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The Lost Wolves of Japan (Weyerhaeuser Environmental Books) Paperback – March 14, 2008
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"The Lost Wolves of Japan by the American historian Brett Walker features everything one should expect of a book on such a topic: high scholarship yet a good read; an intelligent selection of useful and―- in the West at least―- presumably seldom-seen illustrations; an author with a[n]. . . infectious enthusiasm for the subject."―International Zoo News
"The Lost Wolves of Japan is not just a history of the wolf in Japan, but is also about Montana (the author's home) and North America, about nature and wilderness, and about what it is to be human and animal."―Monumenta Nipponica
"Walker has written a well-researched book with a message to all who are interested not only in our representations of wolves but in human-nature relations in general."―American Historical Review
"This exquisite book provides an excellent introduction to the history of taxonomy and the development of ecological science throughout the world; it is also a wonderful examination of the human dimensions of wildlife in Japan . . . Highly recommended."―Choice
"Brett Walker may be the only true environmental historian among Japanologists publishing in English. Unlike other scholars who have written on environmental themes in Japanese history (this one included), Walker’s work places him squarely in the company of the leading environmental historians and ecologists.. (He) has given us a fascinating study of wolves and humans in early modern and modern Japan. In doing so he has raised important questions about links between changes in national identity and views of nature. He has also challenged scholars of Japanese environmental history to go beyond Japanology to situate themselves in the company of scholars of environmental history in other regions of the globe."―Journal of East Asian Studies
"This book's particular brilliance lies in its ability to trace the contours of this absent presence, telling us the history of wolf annihilation while revealing the impossibility of fully recovering that history.. This book's immense achievement is its elucidation of the problem of writing history where all elements―- human and nonhuman, climatic and cultural―- are continually reconfigured. . . . The Lost Wolves of Japan is not only compelling environmental history but a deeply intelligent meditation on the historicity of our environment."―Isis
"Few books offer as intricate a view into another culture's attitudes toward an animal's extinction and disappearing wilderness as The Lost Wolves of Japan. Eloquently written and rich with notes that make this book highly appropriate for undergraduate and graduate course..Lost Wolves shows not only the global influences on species extinction but also how the loss of wilderness and signature species such as the wolf are deeply situated within rich, human worlds of rituals, stories, and legends that are themselves disappearing."―Journal of the History of Biology
"Inventive and heartfelt, The Lost Wolves of Japan is the kind of book many historians declare they will write when they earn tenure. But it is easy to say that you will be bold in the future. Walker actually keeps the promise."―The Journal of Asian Studies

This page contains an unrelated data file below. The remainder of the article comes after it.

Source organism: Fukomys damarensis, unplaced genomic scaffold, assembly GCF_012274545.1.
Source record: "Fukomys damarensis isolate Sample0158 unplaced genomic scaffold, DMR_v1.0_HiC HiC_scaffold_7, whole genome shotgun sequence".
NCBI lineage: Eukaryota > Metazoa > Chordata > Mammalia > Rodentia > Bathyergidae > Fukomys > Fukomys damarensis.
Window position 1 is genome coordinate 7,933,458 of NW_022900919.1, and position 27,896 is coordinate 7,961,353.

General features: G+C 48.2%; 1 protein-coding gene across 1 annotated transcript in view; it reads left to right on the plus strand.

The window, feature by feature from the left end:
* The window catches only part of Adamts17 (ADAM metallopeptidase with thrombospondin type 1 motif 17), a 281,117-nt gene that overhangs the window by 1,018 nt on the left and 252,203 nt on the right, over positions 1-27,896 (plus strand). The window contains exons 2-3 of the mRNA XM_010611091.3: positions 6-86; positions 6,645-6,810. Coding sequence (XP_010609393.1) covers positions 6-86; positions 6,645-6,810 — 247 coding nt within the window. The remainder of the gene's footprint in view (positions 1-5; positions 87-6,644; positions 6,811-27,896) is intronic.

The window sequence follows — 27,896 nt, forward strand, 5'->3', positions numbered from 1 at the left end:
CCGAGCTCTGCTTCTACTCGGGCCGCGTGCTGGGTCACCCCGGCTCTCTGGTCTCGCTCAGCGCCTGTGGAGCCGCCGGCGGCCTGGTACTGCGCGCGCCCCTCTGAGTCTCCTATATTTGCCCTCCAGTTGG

"[An] excellent book. . . . Walker provides a wide-ranging perspective on the interactions between human and wolf culture, drawing on historical, religious, ecological, political, ethnological, and anthropological data― mostly from original Japanese sources. He adds a personal narrative engagement with his topic which enlivens the text and tale. Moreover, he dares to consider the fate of Japan's wolves from not only a human historian's perspective, but from what he calls a 'wolf's-eye view' of history."―ISLE: Interdisciplinary Studies in Literature and Environment
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Walker takes a different tack. Reading like a 1993 term paper for an environmental studies class, blame for the demise of Japanese wolves is laid almost entirely on the West. This relies on the easy answer that modern humans – and especially modern humans viewed as “technological” – are solely responsible for extinctions and other environmental catastrophes. And yet we know that pre-industrial societies, especially on islands, destroyed countless species. Island-like Australia began loosing its large animals as soon as humans arrived 50,000 years ago; animals on Hawaii, New Zealand, and other Pacific Islands were driven to extinction by Polynesians, Melanesians, and other peoples; most large British animals were wiped out during the Neolithic Era, and nearly all of the rest before the Middle Ages had passed.
Comparing Britain and Japan would be interesting – the British, living on an archipelago slightly smaller than Japan, and with less rugged terrain, were able to wipe out their wolves more than a century before the Japanese managed to kill off theirs.Read more ›
The book is more about Japanese ideas about wolves that about the wolves themselves. These views of wolves changed from seeing them as semi-sacred to threats to prosperity. This is connected to the development of the northern island of Hokkaido, still something of a frontier in the 1800s, and wolves would be a threat to farmers' livestock (Hokkaido was less densely settled and cattle could be profitably raised). Wolves in Hokkaido were not extirpated until the 1920s. The taxonomy appears to be somewhat ragged, in that it is not clear if these were really wolves, or wolf-dog hybrids.